Woodbridge, Connecticut, USA (Amity) - 1836 - Woodbridge
WOODBRIDGE was incorporated as a town in 1784. It was original ly a parish by the name of Amity, which was formedfrom the towns of New Haven and Milford. It is bounded N. by Bethany, E. by Hamden, S. by New Haven and Orange, and W. by Derby. Its average length is about five miles, and its breadth about four. The soil is a hard gravelly loam, and affords good grazing; andiarge quantities of butter are made in this town for the New Haven market. The principal stream is the West river, which runs on the west side of the West Rock, a range of mountains on the eastern border of this town. The central part of the town is about six miles from New Haven.
Amity was constituted a parish in 1739. The town was named fron3 the Rev. Benjamin Woodbridge, the first cleryman who was ordained here in 1742 The house in which he lived is still standing, and is about 100 rods south east from the Congregational Church, now occu pied by the widow and children of Mr. Daniel T. Smith. Mr. Woodbridge presented the town with a copy of Whitby's Commentary on the New Testament, ingratitude for the honor done him in naming the town. It is said that Mrs. Woodbridge, his wife, was the first person who introduced the use of tea into the place. This town has a fund of. about five thousand dollars, given by Mr. Stephen Sanford, who it appears was a firm friend to the American cause during the Revolution, His will reads thus: "I also give to the Society of Amity, in the town of New Haven, for the support of a Presbyterian or Congregational minister in said Society, he being a friend to this, and the United States of America, after my wife's estate therein shall be ended," &c.
The Regicides, Goffe and Whalley, had a number of places of concealment in the limits of this town; the most noted of which is called the Lodge, or Hatchet Harbor, about seven miles from New Haven. It was situated (says Dr. Stiles, in his history of the Judges) at a spring in a valley. "A little northward of it was an eminence, called the Fort to this day, from. whence there was an extensive and commanding prospect, and a full, view of New Haven Harbor to the S. E., seven miles off. From this they could see the vessels passing inland out of the harbor. When they came to this abode is uncertain ; - it was in the summer, and they left it and removed to Milford, August, 1661, after having resided in and about New Haven for near half a year, from the 7th of March to the 19th of August, 1661." "on a tract about a mile square, and lying four miles N. W. of Sperry's there, are four hills or eminences, between which are vallies and intercurrent brooks ..... On the northern declivity of one of these hills, issues a small perennial spring, between two trees, a walnut and chestnut, now three and four feet in diameter, and judged to be two hundred years old, standing twenty-two feet apart. This fountain is stoned as if with design, and probably remaining as the Judges left it. Tradition says that when they came to this spring, one of them said, " Would to God we had a hatchet ;" and immediately finding a hatchet, left there probably by the Indian hunters, they cut down boughs and built a temporary harbor, from this circumstance called Hatchet Harbor to this day." ..... On an eminence west of this, by the side of a ledge of rocks twenty feet high, was built a cave, or convenient lodgement, ten feet long and seven wide, regularly stoned. I find the walls (says Dr. Stiles) now remaining, though somewhat broken down. It was covered with trunks of trees, which remained, though much rotten and decayed, till within forty years ago: indeed I saw some of the ?, rafters, or broken relics, limbs and trunks of trees, still lying in the cavity. This was undoubtedly their great and principal lodge, and in a very recluse and secreted place. There is a beautiful spring six rods from it." .....About 100 rods north, "on Deacon Peck's farm, lies another hillock or eminence, called to this day, and in the records so early as 1675, `Providence Hill;' between which and Fort Rock's Hill, is a valley and brook. Between these two hills runs the dividing line of the towns of Milford and New Haven. The tradition is, that it acquired its name thus. While the Judges resided at the lodge on the southern hill, they apprehended themselves `discovered and pursued, while walking on the tops of the hills, - and the Indians always burned rings or tracts on those summits, to give a clear view for hunting deer. Supposing themselves discovered, they took to the bush, and to deceive their pursuers, range‡l a north course between the hills, and giving them a false scent, turned off to the westward, and came round the hill to their old place in security. On account of this deliverance, they called this northwest hill, Providence Hill."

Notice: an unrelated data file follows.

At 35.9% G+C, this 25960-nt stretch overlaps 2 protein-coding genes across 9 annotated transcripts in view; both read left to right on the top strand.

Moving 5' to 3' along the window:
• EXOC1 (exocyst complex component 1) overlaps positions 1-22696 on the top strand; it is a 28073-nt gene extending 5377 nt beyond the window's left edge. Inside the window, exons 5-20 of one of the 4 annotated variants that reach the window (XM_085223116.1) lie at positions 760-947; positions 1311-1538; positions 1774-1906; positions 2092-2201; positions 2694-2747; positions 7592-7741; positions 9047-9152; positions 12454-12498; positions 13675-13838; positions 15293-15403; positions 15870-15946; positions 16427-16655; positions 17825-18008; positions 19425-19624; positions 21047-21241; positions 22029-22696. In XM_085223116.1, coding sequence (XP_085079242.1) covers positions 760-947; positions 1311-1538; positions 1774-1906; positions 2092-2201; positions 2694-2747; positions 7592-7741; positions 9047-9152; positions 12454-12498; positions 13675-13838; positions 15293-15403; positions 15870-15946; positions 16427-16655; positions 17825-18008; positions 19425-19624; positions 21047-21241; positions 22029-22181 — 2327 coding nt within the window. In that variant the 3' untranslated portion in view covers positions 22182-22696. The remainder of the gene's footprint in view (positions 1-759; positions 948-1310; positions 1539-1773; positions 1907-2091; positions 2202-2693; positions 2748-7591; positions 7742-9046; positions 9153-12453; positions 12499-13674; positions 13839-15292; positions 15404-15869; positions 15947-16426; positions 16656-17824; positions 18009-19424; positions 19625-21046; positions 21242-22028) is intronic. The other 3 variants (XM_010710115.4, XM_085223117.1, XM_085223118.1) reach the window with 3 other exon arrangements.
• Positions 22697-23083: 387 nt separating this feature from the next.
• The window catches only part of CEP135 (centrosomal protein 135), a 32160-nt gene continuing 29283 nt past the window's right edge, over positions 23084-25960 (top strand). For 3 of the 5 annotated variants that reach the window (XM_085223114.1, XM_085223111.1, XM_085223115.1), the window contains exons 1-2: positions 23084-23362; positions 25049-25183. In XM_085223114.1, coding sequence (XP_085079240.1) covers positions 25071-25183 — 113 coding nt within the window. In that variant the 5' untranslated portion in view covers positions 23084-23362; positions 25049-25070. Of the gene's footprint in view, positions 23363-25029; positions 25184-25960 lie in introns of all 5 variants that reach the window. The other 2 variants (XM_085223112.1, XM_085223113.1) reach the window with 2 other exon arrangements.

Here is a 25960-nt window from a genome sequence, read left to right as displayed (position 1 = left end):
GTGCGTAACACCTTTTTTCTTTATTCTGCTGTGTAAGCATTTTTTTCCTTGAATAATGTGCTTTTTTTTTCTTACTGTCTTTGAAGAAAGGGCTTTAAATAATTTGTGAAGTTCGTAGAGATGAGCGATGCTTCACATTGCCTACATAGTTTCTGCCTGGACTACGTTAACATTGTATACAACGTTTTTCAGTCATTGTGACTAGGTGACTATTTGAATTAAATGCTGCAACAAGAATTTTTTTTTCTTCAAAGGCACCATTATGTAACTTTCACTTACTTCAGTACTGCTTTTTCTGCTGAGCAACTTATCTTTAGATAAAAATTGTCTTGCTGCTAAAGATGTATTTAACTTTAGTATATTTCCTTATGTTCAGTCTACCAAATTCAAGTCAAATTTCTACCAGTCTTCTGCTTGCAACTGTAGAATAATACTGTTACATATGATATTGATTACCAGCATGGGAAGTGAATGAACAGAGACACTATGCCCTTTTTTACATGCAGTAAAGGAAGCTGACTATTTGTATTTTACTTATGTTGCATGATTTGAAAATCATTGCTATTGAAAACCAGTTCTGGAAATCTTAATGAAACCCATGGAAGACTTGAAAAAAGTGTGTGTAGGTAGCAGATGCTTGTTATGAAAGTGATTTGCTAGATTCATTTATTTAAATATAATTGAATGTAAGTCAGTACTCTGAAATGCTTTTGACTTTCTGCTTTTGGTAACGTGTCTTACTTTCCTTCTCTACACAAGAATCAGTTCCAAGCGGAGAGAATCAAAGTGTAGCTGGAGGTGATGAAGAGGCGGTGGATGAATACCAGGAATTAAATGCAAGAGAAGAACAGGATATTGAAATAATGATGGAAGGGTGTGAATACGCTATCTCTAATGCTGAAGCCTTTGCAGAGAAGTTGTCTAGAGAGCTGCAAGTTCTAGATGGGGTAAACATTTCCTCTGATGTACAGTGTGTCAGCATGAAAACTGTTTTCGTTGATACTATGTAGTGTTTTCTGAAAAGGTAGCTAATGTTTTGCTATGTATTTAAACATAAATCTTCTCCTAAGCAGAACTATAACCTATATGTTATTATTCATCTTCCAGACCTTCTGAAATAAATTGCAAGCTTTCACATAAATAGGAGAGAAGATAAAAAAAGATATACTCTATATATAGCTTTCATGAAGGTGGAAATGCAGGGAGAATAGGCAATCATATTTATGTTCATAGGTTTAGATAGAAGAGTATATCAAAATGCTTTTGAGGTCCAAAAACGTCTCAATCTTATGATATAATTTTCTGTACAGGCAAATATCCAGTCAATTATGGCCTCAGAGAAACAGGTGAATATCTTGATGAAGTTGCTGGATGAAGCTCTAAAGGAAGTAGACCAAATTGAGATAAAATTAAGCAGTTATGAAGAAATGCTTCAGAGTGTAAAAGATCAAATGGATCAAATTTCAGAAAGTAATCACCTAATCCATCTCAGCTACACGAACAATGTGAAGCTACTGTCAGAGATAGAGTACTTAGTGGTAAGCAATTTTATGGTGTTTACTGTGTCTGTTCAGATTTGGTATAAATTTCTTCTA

Connecticut Historical Collection by John Warner Barbour, Published 1836
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